COLUMBIA – The Columbia Chamber of Commerce hosted its second annual Small Business Festival on Thursday.
Several hundred people attended the event with food, live music and other family-friendly activities.
“Small businesses are truly the soul of Columbia,” said Heather Hargrove, business development manager for Liberty Family Medicine. “We’re lucky enough to have some small businesses in the community that offer a variety of services and have a lot of talent, and maybe not everyone knows about it.”
In addition to his work for Liberty Family Medicine, Hargrove served on the committee responsible for planning this event. Liberty Family Medicine had a booth at the event. She says this is an opportunity for her small business to teach people that there is more than what they think when it comes to medical care.
“It gives us an opportunity to talk about direct primary care and let people know that there are other ways to access full-service primary care in a different setting than the traditional model,” Hargrove said. “It also gives us an opportunity to support other small business owners in the city, and we fully believe in that, in that community.”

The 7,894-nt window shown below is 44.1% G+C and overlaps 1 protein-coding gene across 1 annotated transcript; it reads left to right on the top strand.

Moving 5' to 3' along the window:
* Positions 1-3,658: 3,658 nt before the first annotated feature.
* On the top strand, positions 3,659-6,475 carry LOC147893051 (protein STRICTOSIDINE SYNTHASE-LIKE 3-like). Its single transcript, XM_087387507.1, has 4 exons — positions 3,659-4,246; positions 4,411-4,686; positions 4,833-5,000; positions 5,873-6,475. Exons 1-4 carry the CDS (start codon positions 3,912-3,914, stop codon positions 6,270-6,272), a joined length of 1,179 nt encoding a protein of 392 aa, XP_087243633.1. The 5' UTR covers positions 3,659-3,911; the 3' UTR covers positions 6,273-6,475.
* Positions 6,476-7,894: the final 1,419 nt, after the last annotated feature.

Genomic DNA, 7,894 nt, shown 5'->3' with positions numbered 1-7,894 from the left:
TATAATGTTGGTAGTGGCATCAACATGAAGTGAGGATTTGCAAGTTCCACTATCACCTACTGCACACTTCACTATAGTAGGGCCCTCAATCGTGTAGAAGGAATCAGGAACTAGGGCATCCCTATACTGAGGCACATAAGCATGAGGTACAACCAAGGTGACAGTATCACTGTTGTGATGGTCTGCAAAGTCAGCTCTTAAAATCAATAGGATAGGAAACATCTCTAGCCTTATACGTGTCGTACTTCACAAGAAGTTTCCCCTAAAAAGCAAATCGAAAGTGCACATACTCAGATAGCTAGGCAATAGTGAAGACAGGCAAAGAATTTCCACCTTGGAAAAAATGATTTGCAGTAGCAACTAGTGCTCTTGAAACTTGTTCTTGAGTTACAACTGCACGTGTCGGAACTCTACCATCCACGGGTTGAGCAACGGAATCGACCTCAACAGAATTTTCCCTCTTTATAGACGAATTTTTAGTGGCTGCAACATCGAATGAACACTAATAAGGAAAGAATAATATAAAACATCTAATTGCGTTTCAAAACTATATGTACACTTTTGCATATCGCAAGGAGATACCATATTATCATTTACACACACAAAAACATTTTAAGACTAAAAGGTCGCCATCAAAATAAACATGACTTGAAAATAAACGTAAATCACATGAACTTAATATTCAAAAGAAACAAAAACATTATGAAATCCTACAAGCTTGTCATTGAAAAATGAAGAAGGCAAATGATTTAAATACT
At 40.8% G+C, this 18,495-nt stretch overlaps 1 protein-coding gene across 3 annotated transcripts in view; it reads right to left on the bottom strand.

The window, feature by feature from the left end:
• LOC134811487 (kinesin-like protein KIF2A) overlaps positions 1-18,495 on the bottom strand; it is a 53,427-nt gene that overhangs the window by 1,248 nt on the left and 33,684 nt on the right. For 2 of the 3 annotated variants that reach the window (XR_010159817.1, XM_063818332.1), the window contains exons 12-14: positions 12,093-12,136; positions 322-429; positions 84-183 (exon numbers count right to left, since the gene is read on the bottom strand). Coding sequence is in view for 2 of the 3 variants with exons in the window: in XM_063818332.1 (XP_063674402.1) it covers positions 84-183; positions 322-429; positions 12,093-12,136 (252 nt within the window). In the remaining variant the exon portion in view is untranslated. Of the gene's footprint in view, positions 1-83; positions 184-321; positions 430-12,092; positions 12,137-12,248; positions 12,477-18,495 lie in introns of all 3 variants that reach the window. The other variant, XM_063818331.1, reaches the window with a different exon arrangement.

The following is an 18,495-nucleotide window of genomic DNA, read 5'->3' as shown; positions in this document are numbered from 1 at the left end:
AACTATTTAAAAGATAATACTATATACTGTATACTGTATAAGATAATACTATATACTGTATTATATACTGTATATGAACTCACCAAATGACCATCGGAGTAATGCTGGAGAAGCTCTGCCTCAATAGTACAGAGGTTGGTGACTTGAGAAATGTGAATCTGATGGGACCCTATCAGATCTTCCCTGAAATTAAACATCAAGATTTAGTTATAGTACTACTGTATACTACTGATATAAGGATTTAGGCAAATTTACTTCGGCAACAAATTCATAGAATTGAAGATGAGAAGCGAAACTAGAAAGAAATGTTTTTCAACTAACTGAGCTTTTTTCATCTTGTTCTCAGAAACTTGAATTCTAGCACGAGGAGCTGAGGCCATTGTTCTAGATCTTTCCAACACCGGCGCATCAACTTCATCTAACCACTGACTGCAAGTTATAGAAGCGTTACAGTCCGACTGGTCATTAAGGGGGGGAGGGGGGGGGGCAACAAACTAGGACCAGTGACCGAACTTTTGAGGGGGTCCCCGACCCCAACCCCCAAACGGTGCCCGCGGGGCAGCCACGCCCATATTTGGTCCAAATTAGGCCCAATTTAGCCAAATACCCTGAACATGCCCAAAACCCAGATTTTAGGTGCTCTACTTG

Fifty-seven local small businesses had booths at the event, an improvement of 17 new small businesses from the previous year.
“COVID has hit our small businesses very hard,” said Matt McCormick, president of the Columbia Chamber of Commerce. “It’s been a struggle to get through those years, and it’s been a struggle to recover. I think that’s why we’re seeing an increase in booth numbers this year, because it’s another opportunity where our little companies can take advantage of to make sure they get the word out there.”
Small businesses make up 82% to 85% of Columbia’s businesses, according to the chamber. The chamber qualifies small businesses differently than the federal level, which says a small business is a company with fewer than 500 full-time employees. In Colombia, a small business qualifies as a business with fewer than 25 full-time employees.
“If we qualified it the same way as the federal level, that would be almost every single company in Columbia,” McCormick said. “And for many other communities, that would be the vast majority of their businesses as well.”